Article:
ChrisDash83,

Thank you for expressing interest in our product. I do want to address your questions, and I hope you’ll understand why my answers will be rather basic explanations. I mean no disrespect to the thoughtfulness you displayed in putting the post together.

We’ve been in this field for nearly 20 years and have a healthy company culture. In the course of our existence, we have taken great care to create tools and systems that allow employees to engage in tough work in the safest ways possible. That care was applied in the context of our original service (Internet Accountability) and it continues in the context of our new service (Screen AccountabilityTM). Over the course of time, and changing technology, our commitment to having a healthy team has not changed.

Regarding the technical details of AI training and accuracy: those details are proprietary and while we appreciate transparency as much as anyone else, we also need to protect our business interests. I will say that our accuracy exceeds AWS Image Recognition. But, while that’s a good level of accuracy, we are looking to make that even better.

Our current AI collects images about once per minute. We have seen cases where people quickly see an image (like the Adam and Eve moment you mentioned) and it doesn’t show up in the report. In such cases, it’s possible that the image was displayed so briefly that it wasn’t captured by the AI. As you can imagine, such a scenario fuels our on-going development of the AI.

Thanks again for asking about our product. I do hope you understand my reasons for being basic with my answers. If you are interested in joining our team, please check us out on Glassdoor.com.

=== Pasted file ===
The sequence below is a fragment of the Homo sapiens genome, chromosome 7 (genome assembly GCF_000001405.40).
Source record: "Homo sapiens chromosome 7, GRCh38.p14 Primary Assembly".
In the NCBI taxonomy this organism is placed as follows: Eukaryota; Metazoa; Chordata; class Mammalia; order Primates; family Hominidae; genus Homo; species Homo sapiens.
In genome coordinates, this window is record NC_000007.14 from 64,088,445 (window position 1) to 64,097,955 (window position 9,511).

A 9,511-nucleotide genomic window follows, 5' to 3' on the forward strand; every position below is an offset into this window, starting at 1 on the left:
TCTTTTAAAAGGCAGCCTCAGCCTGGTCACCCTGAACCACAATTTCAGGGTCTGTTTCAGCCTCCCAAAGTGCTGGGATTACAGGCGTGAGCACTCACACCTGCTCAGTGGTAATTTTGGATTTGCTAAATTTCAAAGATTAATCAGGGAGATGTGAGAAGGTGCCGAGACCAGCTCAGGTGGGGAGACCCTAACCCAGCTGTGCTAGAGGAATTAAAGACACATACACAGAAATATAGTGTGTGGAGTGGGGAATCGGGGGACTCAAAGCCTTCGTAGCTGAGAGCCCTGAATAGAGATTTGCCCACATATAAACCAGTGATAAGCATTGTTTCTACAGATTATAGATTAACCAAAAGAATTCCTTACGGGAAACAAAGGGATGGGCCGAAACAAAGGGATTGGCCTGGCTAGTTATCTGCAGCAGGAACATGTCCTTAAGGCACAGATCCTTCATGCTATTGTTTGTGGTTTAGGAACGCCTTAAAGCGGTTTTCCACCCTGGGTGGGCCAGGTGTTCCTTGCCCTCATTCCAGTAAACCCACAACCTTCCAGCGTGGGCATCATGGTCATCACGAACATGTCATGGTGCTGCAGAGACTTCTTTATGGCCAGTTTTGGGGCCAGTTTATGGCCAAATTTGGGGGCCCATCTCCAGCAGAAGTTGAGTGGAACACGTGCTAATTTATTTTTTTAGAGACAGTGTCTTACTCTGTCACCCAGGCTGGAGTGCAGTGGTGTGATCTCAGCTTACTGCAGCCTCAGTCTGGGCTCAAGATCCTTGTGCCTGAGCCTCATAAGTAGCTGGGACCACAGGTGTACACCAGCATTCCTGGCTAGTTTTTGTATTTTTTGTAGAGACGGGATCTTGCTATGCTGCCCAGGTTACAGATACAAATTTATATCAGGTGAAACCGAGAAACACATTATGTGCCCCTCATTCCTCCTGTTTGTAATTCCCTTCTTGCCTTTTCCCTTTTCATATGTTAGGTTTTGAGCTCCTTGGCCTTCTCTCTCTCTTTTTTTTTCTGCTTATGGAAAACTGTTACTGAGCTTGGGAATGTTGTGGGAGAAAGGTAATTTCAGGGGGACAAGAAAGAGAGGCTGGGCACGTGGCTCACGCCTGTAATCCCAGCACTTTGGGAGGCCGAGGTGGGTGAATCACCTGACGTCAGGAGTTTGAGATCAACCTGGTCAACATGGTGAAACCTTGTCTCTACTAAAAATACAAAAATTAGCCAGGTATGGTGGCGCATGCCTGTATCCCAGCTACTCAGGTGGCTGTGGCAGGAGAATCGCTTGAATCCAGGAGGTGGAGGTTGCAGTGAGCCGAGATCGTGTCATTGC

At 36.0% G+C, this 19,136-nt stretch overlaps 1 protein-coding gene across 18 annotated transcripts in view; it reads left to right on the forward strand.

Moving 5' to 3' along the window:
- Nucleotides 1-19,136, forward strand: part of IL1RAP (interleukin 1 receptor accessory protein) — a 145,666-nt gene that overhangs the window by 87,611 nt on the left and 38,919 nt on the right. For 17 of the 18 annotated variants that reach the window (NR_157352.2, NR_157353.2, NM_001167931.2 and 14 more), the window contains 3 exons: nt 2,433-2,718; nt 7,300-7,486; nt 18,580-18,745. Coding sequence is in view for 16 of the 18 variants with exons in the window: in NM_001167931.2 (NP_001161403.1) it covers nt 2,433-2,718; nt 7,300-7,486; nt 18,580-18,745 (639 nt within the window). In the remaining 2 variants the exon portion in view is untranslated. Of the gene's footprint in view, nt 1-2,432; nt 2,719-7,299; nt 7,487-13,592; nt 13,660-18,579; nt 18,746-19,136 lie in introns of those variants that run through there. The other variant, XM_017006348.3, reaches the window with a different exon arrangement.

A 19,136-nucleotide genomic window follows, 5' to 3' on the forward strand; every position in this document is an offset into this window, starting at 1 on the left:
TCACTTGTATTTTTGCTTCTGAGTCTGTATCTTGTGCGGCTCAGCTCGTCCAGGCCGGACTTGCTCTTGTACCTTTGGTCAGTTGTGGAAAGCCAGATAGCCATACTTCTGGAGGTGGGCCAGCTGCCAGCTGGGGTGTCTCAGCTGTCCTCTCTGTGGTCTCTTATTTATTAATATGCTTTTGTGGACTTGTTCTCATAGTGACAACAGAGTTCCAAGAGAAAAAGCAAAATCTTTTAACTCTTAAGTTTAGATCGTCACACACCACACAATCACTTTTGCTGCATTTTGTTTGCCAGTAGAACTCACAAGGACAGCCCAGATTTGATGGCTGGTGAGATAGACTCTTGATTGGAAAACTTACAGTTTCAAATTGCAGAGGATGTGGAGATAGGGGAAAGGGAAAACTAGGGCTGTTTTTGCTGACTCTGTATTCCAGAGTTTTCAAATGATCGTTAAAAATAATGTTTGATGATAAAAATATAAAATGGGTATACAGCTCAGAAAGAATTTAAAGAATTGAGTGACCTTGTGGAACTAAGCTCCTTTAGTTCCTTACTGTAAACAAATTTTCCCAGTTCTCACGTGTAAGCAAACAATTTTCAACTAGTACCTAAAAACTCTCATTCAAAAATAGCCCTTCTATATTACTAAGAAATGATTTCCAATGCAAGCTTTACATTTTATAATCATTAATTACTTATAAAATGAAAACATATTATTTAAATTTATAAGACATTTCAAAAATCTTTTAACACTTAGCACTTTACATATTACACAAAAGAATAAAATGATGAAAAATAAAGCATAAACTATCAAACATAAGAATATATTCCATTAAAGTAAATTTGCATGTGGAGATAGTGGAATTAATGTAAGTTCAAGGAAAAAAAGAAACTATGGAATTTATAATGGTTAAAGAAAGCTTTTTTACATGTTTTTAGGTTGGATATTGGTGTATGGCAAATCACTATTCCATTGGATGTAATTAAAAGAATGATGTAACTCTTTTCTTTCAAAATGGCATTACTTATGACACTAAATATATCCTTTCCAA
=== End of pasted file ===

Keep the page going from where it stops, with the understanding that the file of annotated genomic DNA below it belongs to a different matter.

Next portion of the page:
Robert
Photo of ChrisDash83

ChrisDash83

  • 3 Posts
  • 2 Reply Likes
Hi Robert,

Thank you so much for your reply.  I fully understand the necessity to protect the proprietary nature of the AI engine itself.  I also didn't mean to question your level of integrity to your employees.  In fact, the concern you reflect in your reply demonstrates the kind of culture Covenant Eyes has within its walls.

Honestly, I never personally considered joining the Covenant Eyes team.  Right now it doesn't appear that you have any positions that directly fit my skillset.  I have a long history in customer service, training, and also have a passion for finding solutions to larger issues in workplace environments.  That includes helping to develop ideas for new processes that improve both internal and external customer experience, along with a little project management.  In short, I am a customer experience chameleon who adapts to fit many needs within a business.

That being said, I will be happy to submit my resume to your company for consideration.  I'd only ask that if you think there is anything which might fit my skillset that you please share that with the hiring manager.  I personally am using your product both for myself and my family.  I know your company's reputation for a quality product, which is why I switched from a different solution to you.

My resume will be submitted with the email address I use for this account on it.

Thank you for your response!

God Bless,
Chris
Photo of ChrisDash83

ChrisDash83

  • 3 Posts
  • 2 Reply Likes
Hi Robert,

I uploaded my resume and a cover letter to your job board.

Thanks,
Chris